Having listened to such excellent and revealing research, the conference then turned to discussing how we can make that evidence count and turn it into action. In part 2 of the Temporary Accommodation conference, we split into 4 break-out groups to discuss different vehicles for driving change and how they can be used to provide a link between research and action, whether that is procedural, political or structural. The vehicles discussed were Temporary Accommodation Action Groups (TAAGs), the newly formed All Party Parliamentary Group on Households in TA, the Temporary Accommodation Network, and a fourth group looked at other mechanisms for driving change. Below is a quick summary of the discussion points.
TAAGs: Starting by reflecting on the need to be patient and accept that progress takes a lot of time, this group mentioned that while the pace of change can be frustrating, it is encouraging to keep track of what has been achieved through TAAGs; for example, the Temporary Accommodation Standards Charter took time to develop, but it has almost fully been adopted by the local authority in Brighton. They also noted the importance of getting the right balance of stakeholders around the table at the right time, and not to rely on one organisation to drive the TAAG forward, but to develop the platform collaboratively.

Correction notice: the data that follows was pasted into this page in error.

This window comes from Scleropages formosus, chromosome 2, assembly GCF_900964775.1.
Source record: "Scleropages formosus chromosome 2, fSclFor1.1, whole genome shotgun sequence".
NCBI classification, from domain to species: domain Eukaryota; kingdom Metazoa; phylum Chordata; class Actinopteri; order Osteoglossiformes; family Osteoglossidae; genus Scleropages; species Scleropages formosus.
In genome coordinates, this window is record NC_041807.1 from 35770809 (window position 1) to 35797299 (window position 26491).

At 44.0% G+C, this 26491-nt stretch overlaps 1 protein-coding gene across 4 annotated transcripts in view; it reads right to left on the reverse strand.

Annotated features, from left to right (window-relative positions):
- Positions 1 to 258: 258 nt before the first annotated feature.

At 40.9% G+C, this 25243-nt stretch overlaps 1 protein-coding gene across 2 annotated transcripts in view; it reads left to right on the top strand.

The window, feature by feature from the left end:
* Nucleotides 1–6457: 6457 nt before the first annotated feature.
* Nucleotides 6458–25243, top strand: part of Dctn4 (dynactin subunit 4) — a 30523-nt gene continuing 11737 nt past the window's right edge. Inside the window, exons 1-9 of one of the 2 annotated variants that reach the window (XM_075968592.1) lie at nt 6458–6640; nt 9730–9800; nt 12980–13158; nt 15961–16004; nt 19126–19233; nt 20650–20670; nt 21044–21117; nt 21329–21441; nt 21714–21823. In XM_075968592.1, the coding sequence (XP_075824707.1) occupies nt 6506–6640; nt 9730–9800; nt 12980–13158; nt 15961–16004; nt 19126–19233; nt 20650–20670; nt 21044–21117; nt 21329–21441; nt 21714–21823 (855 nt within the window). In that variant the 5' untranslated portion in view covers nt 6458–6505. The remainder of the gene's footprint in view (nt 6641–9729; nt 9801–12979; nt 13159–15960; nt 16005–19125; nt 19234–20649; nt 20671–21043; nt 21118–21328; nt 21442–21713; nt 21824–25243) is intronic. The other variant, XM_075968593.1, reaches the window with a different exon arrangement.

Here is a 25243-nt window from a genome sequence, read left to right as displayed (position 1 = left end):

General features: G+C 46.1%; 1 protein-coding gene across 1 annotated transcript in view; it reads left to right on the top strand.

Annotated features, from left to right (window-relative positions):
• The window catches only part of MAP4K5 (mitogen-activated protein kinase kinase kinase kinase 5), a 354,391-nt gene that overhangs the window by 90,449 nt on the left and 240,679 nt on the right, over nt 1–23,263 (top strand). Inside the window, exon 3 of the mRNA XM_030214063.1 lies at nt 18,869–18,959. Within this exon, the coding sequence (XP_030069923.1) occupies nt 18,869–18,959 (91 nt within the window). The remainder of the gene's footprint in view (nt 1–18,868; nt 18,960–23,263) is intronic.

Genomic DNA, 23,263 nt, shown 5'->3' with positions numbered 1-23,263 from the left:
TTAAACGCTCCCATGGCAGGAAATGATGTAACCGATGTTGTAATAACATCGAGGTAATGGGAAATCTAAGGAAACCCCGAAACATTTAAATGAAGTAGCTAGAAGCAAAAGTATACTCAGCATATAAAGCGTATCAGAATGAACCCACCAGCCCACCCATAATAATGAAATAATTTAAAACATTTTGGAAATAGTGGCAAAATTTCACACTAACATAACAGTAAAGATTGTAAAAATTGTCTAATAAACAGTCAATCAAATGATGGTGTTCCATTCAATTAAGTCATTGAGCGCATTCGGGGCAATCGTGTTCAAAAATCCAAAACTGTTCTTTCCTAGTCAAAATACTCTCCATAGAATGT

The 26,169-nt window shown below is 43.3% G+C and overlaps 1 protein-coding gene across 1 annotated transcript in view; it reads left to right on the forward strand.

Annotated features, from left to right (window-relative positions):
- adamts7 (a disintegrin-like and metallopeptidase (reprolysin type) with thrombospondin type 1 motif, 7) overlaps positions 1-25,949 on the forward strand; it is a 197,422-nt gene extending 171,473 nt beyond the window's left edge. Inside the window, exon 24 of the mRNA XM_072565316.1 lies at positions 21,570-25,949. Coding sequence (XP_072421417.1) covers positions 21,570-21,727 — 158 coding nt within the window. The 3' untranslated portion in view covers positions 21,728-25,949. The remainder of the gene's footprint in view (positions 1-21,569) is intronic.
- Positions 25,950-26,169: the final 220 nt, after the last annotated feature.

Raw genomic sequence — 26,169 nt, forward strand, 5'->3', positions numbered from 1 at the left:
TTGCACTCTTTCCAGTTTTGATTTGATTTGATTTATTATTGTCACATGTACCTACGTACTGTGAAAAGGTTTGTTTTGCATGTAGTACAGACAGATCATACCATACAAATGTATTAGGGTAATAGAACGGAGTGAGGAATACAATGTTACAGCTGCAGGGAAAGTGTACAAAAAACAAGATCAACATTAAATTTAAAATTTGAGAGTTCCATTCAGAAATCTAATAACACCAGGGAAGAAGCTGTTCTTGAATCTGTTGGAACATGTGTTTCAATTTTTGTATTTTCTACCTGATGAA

APPG:This group discussed the use of APPGs as a platform to share and gain knowledge: giving researchers opportunities to present their insight to MPs, their staff, and policymakers, and giving MPs and other stakeholders opportunities to hear directly from the researchers and experts. They also discussed the importance of sharing accountability between national and local institutions rather than pinning it on one or the other, and how an APPG can bring together national and local voices to drive change collectively.
TA network: This group highlighted that one of the functions of the TA Network is to shine a light on what is a black hole within the homelessness world - something that is well known within the sector but isn’t often seen beyond that. They spoke about the value of surveys as tools for gathering useful data on what the barriers are within TA, how long people are living there, and what their direct experiences are, with mention of an upcoming national survey on TA by Shelter.
Open discussion: Beginning with a reminder that much of what was shared earlier around the lack of standards in TA is largely unknown to the general public, the final group discussed how we enforce standards within TA, acknowledging that while at times it can feel like there is a lack of enforcement, it’s important to recognise the complexity of the current system and how organisations have their hands tied on how far they can push private landlords.